Profits and Profit Control

June 8, 1951

Report Outline
Defense Profits and Curbs on Profitering
Record Profits of American Corporations
Price Control and the Control of Profits
Contract Renegotiation and Profits Taxes
Special Focus

Defense Profits and Curbs on Profitering

Fear that the federal government will impose too tight a rein on industry profits, through its administration of price controls, is agitating the business world as Congress considers renewal of the price-control authority contained in the Defense Production Act. The United States Chamber of Commerce, the National Association of Manufacturers, and others are advocating outright abolition of price and wage controls. Congress, however, is not likely to let the power to impose those controls lapse on June 30, its current expiration date. Although the upward spiral of prices seems to have momentarily slackened, the full weight of inflationary forces generated by the defense program has yet to be felt. It is widely believed that higher taxes, more stringent credit restrictions, and reduction of ordinary government expenditures could not alone hold inflation in check, as the opponents of price and wage controls maintain.

Business Concern for Profits Under Price Control

Concern over the effects of price control on profits began to be expressed after Economic Stabilization Administrator Johnston announced, Apr. 21, that requests for price increases would be denied if the profits of the petitioning industry amounted to 85 per cent of its average profits for the three best years in the four-year period 1946–1949. In formulating a basic earnings standard as a yardstick for judging applications for price increases, the Economic Stabilization Agency was adopting a procedure similar to that followed by the Office of Price Administration in World War II. The resulting protests that the agency was thus setting out to control profits instead of prices echoed earlier protests leveled against O.P.A. Congress did not interfere with the O.P.A. practice. However, it remains to be seen whether, in renewing the present price-control authority, it will force modification of the announced earnings standard or impose restrictions on its use.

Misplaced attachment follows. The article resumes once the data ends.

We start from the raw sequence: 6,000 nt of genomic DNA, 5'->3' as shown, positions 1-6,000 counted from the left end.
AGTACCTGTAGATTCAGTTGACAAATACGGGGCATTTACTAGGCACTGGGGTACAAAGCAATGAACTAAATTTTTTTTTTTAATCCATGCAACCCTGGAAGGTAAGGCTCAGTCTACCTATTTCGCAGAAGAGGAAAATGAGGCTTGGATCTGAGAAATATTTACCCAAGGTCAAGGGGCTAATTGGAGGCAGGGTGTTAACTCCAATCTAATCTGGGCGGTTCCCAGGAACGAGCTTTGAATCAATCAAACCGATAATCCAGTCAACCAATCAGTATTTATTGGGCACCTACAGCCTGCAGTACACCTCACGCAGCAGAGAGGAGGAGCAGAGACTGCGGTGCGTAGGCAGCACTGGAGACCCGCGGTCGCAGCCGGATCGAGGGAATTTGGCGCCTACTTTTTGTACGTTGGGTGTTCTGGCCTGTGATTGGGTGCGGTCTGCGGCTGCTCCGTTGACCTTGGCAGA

One of the objections raised against the earnings standard is that it will require industry to absorb cost increases, up to the point where such increases reduce profits below the designated level. It is conceded in some business quarters that current high profits will permit considerable absorption of cost increases without serious immediate damage. But it is feared that over a protracted period the squeeze on profits will diminish the incentives, as well as the funds available, for industrial expansion.

ISSUE TRACKER for Related Reports
Regulation and Deregulation